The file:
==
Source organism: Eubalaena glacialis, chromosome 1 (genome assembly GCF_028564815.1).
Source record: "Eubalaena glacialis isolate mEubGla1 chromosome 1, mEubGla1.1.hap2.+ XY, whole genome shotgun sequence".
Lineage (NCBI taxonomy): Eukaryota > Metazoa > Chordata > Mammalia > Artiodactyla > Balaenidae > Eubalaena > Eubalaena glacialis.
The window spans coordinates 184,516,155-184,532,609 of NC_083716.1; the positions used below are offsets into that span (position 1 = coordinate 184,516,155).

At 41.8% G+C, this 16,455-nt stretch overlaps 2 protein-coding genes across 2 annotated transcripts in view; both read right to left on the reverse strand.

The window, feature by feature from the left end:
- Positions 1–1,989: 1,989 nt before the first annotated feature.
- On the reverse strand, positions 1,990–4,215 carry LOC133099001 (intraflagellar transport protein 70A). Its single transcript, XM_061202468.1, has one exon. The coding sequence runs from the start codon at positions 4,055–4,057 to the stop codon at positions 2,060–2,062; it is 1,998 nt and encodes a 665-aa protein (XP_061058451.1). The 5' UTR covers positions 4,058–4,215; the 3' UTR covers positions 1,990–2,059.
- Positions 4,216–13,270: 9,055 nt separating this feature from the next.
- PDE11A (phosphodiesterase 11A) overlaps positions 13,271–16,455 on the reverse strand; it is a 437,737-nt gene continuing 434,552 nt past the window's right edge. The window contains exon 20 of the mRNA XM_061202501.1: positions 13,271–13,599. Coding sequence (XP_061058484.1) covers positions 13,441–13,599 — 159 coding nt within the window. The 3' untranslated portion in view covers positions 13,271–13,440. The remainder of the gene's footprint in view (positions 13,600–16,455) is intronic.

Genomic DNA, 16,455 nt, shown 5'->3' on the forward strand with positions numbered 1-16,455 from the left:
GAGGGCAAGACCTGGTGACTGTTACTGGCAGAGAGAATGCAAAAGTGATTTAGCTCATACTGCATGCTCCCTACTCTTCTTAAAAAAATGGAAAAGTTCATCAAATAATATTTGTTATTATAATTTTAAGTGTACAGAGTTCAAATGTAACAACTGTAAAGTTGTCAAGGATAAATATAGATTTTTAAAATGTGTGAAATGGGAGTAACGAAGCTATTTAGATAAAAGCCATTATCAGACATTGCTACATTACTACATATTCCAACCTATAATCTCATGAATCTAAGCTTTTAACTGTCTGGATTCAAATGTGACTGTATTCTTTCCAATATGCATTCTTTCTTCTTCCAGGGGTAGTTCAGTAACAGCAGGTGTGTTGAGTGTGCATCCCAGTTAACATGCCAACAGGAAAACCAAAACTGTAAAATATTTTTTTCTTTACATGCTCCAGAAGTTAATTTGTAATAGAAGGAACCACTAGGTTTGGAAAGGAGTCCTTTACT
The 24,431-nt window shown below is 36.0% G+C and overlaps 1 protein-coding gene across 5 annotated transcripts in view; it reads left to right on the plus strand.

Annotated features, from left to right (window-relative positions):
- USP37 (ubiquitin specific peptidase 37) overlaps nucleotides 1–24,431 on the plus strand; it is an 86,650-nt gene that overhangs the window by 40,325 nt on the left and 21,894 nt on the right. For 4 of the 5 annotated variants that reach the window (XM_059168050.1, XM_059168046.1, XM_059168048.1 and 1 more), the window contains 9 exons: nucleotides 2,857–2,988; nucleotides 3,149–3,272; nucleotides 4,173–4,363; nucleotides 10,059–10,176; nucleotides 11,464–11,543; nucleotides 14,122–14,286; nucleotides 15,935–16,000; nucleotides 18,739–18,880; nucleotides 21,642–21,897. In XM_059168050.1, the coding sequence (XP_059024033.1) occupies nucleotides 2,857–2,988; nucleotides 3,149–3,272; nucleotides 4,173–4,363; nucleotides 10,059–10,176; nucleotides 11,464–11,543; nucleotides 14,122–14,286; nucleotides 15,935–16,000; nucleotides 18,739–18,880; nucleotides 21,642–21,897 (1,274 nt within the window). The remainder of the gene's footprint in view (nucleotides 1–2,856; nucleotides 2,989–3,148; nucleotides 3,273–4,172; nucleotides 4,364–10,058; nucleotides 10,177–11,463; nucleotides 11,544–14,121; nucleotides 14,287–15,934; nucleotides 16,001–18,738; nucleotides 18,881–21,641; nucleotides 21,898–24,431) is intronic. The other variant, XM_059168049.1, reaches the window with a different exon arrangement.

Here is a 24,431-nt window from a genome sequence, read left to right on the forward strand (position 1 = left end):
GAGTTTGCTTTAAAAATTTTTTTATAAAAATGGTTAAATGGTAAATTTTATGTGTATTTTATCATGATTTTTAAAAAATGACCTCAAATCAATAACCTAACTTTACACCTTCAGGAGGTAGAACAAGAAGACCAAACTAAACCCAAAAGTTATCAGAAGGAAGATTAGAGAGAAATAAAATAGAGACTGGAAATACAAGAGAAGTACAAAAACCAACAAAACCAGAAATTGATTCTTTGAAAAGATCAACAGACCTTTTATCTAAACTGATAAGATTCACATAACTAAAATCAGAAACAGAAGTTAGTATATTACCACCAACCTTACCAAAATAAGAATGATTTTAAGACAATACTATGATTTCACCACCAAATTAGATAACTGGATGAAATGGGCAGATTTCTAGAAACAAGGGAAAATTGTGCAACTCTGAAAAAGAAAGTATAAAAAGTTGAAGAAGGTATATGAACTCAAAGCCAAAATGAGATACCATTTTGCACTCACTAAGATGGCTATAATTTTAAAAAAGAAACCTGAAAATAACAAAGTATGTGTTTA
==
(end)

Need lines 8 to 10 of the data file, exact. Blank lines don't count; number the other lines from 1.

- On the reverse strand, positions 1,990–4,215 carry LOC133099001 (intraflagellar transport protein 70A). Its single transcript, XM_061202468.1, has one exon. The coding sequence runs from the start codon at positions 4,055–4,057 to the stop codon at positions 2,060–2,062; it is 1,998 nt and encodes a 665-aa protein (XP_061058451.1). The 5' UTR covers positions 4,058–4,215; the 3' UTR covers positions 1,990–2,059.
- Positions 4,216–13,270: 9,055 nt separating this feature from the next.
- PDE11A (phosphodiesterase 11A) overlaps positions 13,271–16,455 on the reverse strand; it is a 437,737-nt gene continuing 434,552 nt past the window's right edge. The window contains exon 20 of the mRNA XM_061202501.1: positions 13,271–13,599. Coding sequence (XP_061058484.1) covers positions 13,441–13,599 — 159 coding nt within the window. The 3' untranslated portion in view covers positions 13,271–13,440. The remainder of the gene's footprint in view (positions 13,600–16,455) is intronic.